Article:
An uncommon presentation of COVID-19: concomitant acute pulmonary embolism, spontaneous tension pneumothorax, pneumomediastinum and subcutaneous emphysema (a case report)
Zakariae Belarbi1,&, Falmata Laouan Brem1, Siham Nasri2, Skiker Imane2, El Ouafi Noha1,3
1Department of Cardiology, Mohammed VI University Hospital, Faculty of Medicine and Pharmacy of Oujda, Mohammed First University, Oujda, Morocco, 2Department of Radiology, Mohammed VI University Hospital, Mohammed First University, Oujda, Morocco, 3Epidemiological Laboratory of Clinical Research and Public Health, Oujda, Morocco
Zakariae Belarbi, Department of Cardiology, Mohammed VI University Hospital, Faculty of Medicine and Pharmacy of Oujda, Mohammed First University, Oujda, Morocco
The presenting symptoms and features of COVID-19 are non-specific and may be extrapulmonary complications such as thrombotic disorders but also pneumothorax, pneumomediastinum and subcutaneous emphysema; which are well-known complications of mechanical ventilation. Nevertheless, pneumothorax and/or pneumomediastinum, could complicate the course of a COVID-19 disease even in the absence of barotrauma involved. Herein, we report the case of a 55-year-old man with a previous history of erythroblastopenia due to thymoma admitted for COVID-19-related acute respiratory distress syndrome (ARDS) who simultaneously developed spontaneous tension pneumothorax, pneumomediastinum, subcutaneous emphysema and acute bilateral pulmonary embolism as presenting features of COVID-19 while on high-flow nasal cannula. This rare case highlights the importance of screening for other coexisting alternative diagnoses at the initial presentation of a patient suspected of COVID-19.
Since December 2019, the novel coronavirus disease (COVID-19) has become very challenging for medical care. The presenting clinical features of COVID-19 are mainly respiratory but non-specific  and maybe complications such as thrombotic disorders  and, more rarely, other extrapulmonary complications such as pneumothorax, pneumomediastinum [3,4]. Mechanical ventilation due to intubation is a well-known cause of both pneumothorax and pneumomediastinum . Nevertheless, pneumothorax and/or pneumomediastinum, could complicate the course of a COVID-19 disease even in the absence of barotrauma involved . Herein, we report the case of a 55-year-old man with a previous history of erythroblastopenia due to thymoma admitted for COVID-19-related acute respiratory distress syndrome (ARDS) who developed simultaneously spontaneous tension pneumothorax, pneumomediastinum, subcutaneous emphysema, and acute bilateral pulmonary embolism as presenting features of COVID-19 while on high-flow nasal cannula (HFNC).
Patient and observation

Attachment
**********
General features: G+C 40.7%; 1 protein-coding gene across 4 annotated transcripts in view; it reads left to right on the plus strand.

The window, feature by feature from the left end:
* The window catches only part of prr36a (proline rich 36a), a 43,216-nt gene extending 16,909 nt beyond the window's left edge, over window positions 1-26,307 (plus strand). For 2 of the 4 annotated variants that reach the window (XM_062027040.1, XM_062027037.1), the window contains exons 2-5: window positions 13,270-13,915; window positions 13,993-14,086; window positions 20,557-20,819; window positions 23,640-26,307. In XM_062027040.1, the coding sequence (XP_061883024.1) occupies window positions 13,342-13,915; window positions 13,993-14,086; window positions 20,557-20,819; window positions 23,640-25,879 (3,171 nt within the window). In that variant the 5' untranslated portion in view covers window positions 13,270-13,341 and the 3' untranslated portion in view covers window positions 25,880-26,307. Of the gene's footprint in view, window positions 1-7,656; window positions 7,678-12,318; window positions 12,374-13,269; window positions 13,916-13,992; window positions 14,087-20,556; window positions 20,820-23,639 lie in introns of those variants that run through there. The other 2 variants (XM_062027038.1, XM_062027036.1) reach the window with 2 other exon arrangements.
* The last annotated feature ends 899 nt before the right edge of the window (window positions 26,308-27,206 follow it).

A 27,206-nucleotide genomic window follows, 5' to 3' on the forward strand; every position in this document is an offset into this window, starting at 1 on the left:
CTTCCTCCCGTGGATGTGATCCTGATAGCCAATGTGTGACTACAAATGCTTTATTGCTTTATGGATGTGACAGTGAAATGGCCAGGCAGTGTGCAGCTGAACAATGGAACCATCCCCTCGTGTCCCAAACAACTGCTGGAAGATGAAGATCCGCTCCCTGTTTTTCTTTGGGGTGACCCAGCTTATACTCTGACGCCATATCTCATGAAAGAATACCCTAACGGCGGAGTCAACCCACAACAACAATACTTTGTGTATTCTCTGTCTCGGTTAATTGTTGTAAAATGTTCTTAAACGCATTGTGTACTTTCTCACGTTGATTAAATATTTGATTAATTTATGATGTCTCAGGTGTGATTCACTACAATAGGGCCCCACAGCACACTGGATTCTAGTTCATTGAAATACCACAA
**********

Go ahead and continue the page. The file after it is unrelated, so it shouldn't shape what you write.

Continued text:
A 55-year-old man with a previous history of erythroblastopenia due to thymoma having undergone thymectomy followed by radio-chemotherapy and long-term corticosteroid therapy presented to the emergency department (ED) of our center after 15 days of fever, dry cough, asthenia, myalgia, headache with marked dyspnea. The patient was hemodynamically stable (blood pressure at 140/70mmhg, a heart rate at 80 beats/min) with an increased breathing (tachypnea 25 breaths/minute, oxygen saturation at 70% in room air), and a high temperature (38.2°C).
The physical examination revealed subcutaneous emphysema in the chest and neck. Laboratory results showed leukocytosis (white blood cells at 28830 cells/μL), lymphopenia (280 cells/μL); elevated levels of inflammatory markers (C-reactive protein (CRP) of 150 mg/l, a high level of ferritin at 35674.76 ng/mL, a high fibrinogen level at 6.2g/L), a normal procalcitonin level of 0.46 ng/mL; a high D-Dimer level (21960ng/mL), and normal renal function.
Arterial blood gas performed on high-flow nasal cannula (HFNC) 15L/min, showed a respiratory alkalosis (pH at 7.52, partial pressure of carbon dioxide (PCO2) at 31.6mmhg; HCO3 at 26.1mmhg) with hypoxemia (partial pressure of oxygen (PO2) at 49mmhg; SpO2 (oxygen saturation) at 89%).
The patient tested positive for SARS-CoV-2 reverses transcriptase-polymerase chain reaction test (RT-PCR) performed on nasopharyngeal swabs. According to these clinical and biological findings, a computed tomography pulmonary angiography (CTPA) was performed, which showed acute bilateral pulmonary embolism (Figure 1). Chest computed tomography (CT) scan also revealed subpleural ground-glass opacities associated with multiple areas of consolidation suggestive of COVID-19 pneumonia as well as the presence of bilateral pneumothorax, pneumomediastinum, and extensive bilateral subcutaneous emphysema (Figure 2 A, B, C, D). The patient was transferred to the intensive unit care and received treatment with azithromycin 250mg once a day, ceftriaxone 2g once a day, ciprofloxacin 400mg twice a day, hydrocortisone, tocilizumab unique dose, therapeutic anticoagulation with low molecular weight heparin (LMWH), and supplemental oxygen on high-flow nasal cannula (HFNC). The pneumothorax required bilateral drainage with bubbling, and the pneumomediastinum was managed conservatively. However, the patient further deteriorated with acute respiratory failure, which required intubation with mechanical ventilation in volume-controlled mode controlled (the fraction of inspired oxygen (FIO2) at 100%, and positive end-expiratory pressure (PEEP) of 8cm H20 was applied.
A chest X-ray (Figure 3 A) showed the pneumothorax persistence on the right side. He benefited from a re-drainage by a drain of Joly 24 with X-ray control (Figure 3 B). Unfortunately, he deceased from respiratory failure 10 days after admission.